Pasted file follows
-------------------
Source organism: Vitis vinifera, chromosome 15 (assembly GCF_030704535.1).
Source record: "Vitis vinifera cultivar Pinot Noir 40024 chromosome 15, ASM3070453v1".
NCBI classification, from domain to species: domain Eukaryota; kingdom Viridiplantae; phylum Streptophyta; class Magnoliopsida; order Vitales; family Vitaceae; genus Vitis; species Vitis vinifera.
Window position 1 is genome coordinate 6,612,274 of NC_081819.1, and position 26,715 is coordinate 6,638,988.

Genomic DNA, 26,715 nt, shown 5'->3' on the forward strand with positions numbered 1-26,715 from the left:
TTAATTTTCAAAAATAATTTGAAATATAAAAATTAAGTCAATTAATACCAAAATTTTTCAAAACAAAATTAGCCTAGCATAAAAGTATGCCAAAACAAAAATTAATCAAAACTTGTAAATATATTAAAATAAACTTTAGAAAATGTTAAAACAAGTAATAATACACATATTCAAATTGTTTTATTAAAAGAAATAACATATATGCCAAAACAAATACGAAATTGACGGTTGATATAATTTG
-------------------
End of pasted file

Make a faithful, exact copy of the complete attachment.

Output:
Source organism: Vitis vinifera, chromosome 15 (assembly GCF_030704535.1).
Source record: "Vitis vinifera cultivar Pinot Noir 40024 chromosome 15, ASM3070453v1".
NCBI classification, from domain to species: domain Eukaryota; kingdom Viridiplantae; phylum Streptophyta; class Magnoliopsida; order Vitales; family Vitaceae; genus Vitis; species Vitis vinifera.
Window position 1 is genome coordinate 6,612,274 of NC_081819.1, and position 26,715 is coordinate 6,638,988.

Genomic DNA, 26,715 nt, shown 5'->3' on the forward strand with positions numbered 1-26,715 from the left:
TTAATTTTCAAAAATAATTTGAAATATAAAAATTAAGTCAATTAATACCAAAATTTTTCAAAACAAAATTAGCCTAGCATAAAAGTATGCCAAAACAAAAATTAATCAAAACTTGTAAATATATTAAAATAAACTTTAGAAAATGTTAAAACAAGTAATAATACACATATTCAAATTGTTTTATTAAAAGAAATAACATATATGCCAAAACAAATACGAAATTGACGGTTGATATAATTTG